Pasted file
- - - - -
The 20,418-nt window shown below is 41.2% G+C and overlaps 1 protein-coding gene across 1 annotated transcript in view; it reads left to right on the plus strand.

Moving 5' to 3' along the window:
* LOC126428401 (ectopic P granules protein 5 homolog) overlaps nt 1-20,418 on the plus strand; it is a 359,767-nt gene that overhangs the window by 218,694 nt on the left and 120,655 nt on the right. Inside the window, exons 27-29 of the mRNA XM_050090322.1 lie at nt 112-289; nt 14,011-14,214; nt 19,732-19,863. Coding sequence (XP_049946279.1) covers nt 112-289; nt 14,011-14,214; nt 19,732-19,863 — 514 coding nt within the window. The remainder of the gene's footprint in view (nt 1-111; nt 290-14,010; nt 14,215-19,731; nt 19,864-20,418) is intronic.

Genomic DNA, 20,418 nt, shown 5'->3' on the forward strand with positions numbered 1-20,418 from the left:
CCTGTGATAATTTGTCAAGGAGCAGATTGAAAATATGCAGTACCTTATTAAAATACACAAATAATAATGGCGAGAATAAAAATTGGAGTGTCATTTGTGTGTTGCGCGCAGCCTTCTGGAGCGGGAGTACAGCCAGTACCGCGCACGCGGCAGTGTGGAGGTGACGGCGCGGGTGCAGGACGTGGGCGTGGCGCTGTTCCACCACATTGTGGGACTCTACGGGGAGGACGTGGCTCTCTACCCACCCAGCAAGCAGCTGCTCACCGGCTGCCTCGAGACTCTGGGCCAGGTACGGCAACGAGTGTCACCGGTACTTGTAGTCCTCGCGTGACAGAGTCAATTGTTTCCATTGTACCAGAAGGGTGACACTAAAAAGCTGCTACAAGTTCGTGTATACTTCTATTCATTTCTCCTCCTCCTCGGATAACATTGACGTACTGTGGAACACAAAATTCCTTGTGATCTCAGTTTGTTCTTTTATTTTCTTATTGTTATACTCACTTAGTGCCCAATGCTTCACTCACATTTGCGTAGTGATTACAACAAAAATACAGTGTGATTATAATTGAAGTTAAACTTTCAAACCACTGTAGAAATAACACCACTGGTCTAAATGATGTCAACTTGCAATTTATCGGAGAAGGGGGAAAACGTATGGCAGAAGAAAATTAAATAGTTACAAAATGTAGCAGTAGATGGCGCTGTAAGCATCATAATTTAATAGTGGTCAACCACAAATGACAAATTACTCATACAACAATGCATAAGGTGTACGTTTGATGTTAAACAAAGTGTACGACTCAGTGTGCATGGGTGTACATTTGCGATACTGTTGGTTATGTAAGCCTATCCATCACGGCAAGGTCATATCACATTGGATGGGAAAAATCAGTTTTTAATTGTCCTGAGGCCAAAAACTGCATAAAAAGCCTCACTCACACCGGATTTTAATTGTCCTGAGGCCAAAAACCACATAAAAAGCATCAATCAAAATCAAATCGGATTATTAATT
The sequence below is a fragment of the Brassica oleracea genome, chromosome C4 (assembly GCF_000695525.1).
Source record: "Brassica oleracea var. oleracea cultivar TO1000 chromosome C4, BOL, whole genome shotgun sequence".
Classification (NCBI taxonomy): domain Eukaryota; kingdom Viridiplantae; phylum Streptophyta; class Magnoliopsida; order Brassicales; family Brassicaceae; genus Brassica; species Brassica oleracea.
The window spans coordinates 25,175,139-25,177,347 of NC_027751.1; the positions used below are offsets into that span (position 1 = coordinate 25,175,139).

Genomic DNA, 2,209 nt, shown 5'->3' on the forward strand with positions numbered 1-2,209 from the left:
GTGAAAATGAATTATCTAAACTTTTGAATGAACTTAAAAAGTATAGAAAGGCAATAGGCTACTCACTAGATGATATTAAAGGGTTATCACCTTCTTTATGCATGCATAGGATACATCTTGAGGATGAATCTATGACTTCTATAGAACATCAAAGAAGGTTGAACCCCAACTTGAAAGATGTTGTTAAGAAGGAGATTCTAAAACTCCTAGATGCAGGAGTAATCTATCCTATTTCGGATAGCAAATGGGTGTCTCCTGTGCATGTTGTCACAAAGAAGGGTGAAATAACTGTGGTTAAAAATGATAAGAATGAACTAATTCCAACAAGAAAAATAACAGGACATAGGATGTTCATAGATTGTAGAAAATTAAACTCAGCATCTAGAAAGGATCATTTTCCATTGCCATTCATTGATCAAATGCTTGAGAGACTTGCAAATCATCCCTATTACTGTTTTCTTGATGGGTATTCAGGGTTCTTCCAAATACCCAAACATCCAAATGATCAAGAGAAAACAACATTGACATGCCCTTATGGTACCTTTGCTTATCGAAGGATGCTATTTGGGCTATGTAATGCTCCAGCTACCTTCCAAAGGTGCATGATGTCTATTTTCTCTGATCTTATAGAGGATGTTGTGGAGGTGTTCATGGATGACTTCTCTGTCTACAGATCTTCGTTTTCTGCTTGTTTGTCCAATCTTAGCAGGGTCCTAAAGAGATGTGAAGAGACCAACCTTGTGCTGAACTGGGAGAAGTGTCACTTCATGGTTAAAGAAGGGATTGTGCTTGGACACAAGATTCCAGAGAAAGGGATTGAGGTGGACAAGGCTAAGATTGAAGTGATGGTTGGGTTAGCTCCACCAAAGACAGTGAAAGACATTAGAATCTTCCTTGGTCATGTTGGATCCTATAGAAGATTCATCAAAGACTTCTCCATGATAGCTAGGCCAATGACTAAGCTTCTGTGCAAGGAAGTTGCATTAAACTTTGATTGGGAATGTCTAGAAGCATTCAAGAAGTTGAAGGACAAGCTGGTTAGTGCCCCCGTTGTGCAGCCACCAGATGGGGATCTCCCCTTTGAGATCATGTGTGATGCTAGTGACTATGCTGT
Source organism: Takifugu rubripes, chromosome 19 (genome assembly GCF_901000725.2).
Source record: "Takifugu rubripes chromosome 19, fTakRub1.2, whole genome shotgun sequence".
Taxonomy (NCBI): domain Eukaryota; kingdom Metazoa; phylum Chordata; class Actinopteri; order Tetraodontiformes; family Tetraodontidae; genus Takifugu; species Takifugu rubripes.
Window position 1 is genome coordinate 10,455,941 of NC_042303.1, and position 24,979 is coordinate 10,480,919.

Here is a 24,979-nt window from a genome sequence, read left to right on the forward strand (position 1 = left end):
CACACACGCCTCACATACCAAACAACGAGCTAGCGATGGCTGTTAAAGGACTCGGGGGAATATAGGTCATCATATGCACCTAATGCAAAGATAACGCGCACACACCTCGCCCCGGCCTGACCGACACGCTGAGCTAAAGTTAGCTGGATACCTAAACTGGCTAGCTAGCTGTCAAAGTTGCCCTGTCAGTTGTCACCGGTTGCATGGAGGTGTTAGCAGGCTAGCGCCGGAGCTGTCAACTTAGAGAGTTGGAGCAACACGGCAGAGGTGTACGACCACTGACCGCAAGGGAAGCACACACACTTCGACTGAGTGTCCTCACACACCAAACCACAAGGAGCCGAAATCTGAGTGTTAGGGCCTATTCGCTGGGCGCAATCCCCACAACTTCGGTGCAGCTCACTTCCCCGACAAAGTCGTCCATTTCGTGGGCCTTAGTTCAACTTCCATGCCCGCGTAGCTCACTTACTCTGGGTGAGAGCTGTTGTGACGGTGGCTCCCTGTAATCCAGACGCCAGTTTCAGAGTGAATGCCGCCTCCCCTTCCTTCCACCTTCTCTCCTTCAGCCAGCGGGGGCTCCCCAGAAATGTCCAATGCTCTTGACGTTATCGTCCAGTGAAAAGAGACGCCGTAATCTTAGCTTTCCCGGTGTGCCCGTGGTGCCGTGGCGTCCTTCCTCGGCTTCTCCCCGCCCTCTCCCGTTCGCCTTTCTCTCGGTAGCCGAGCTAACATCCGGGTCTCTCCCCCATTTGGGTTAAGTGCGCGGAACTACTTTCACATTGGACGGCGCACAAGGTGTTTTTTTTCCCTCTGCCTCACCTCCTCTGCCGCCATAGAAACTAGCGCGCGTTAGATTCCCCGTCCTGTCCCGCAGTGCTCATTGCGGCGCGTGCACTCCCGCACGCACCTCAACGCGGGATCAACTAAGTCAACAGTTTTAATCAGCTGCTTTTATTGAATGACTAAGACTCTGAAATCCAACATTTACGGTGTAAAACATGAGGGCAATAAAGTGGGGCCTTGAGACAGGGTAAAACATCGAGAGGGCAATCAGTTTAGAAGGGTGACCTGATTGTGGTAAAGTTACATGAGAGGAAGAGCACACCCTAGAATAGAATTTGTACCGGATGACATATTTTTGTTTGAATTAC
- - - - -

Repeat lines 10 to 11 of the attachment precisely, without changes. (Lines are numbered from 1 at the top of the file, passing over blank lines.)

Genomic DNA, 2,209 nt, shown 5'->3' on the forward strand with positions numbered 1-2,209 from the left:
GTGAAAATGAATTATCTAAACTTTTGAATGAACTTAAAAAGTATAGAAAGGCAATAGGCTACTCACTAGATGATATTAAAGGGTTATCACCTTCTTTATGCATGCATAGGATACATCTTGAGGATGAATCTATGACTTCTATAGAACATCAAAGAAGGTTGAACCCCAACTTGAAAGATGTTGTTAAGAAGGAGATTCTAAAACTCCTAGATGCAGGAGTAATCTATCCTATTTCGGATAGCAAATGGGTGTCTCCTGTGCATGTTGTCACAAAGAAGGGTGAAATAACTGTGGTTAAAAATGATAAGAATGAACTAATTCCAACAAGAAAAATAACAGGACATAGGATGTTCATAGATTGTAGAAAATTAAACTCAGCATCTAGAAAGGATCATTTTCCATTGCCATTCATTGATCAAATGCTTGAGAGACTTGCAAATCATCCCTATTACTGTTTTCTTGATGGGTATTCAGGGTTCTTCCAAATACCCAAACATCCAAATGATCAAGAGAAAACAACATTGACATGCCCTTATGGTACCTTTGCTTATCGAAGGATGCTATTTGGGCTATGTAATGCTCCAGCTACCTTCCAAAGGTGCATGATGTCTATTTTCTCTGATCTTATAGAGGATGTTGTGGAGGTGTTCATGGATGACTTCTCTGTCTACAGATCTTCGTTTTCTGCTTGTTTGTCCAATCTTAGCAGGGTCCTAAAGAGATGTGAAGAGACCAACCTTGTGCTGAACTGGGAGAAGTGTCACTTCATGGTTAAAGAAGGGATTGTGCTTGGACACAAGATTCCAGAGAAAGGGATTGAGGTGGACAAGGCTAAGATTGAAGTGATGGTTGGGTTAGCTCCACCAAAGACAGTGAAAGACATTAGAATCTTCCTTGGTCATGTTGGATCCTATAGAAGATTCATCAAAGACTTCTCCATGATAGCTAGGCCAATGACTAAGCTTCTGTGCAAGGAAGTTGCATTAAACTTTGATTGGGAATGTCTAGAAGCATTCAAGAAGTTGAAGGACAAGCTGGTTAGTGCCCCCGTTGTGCAGCCACCAGATGGGGATCTCCCCTTTGAGATCATGTGTGATGCTAGTGACTATGCTGT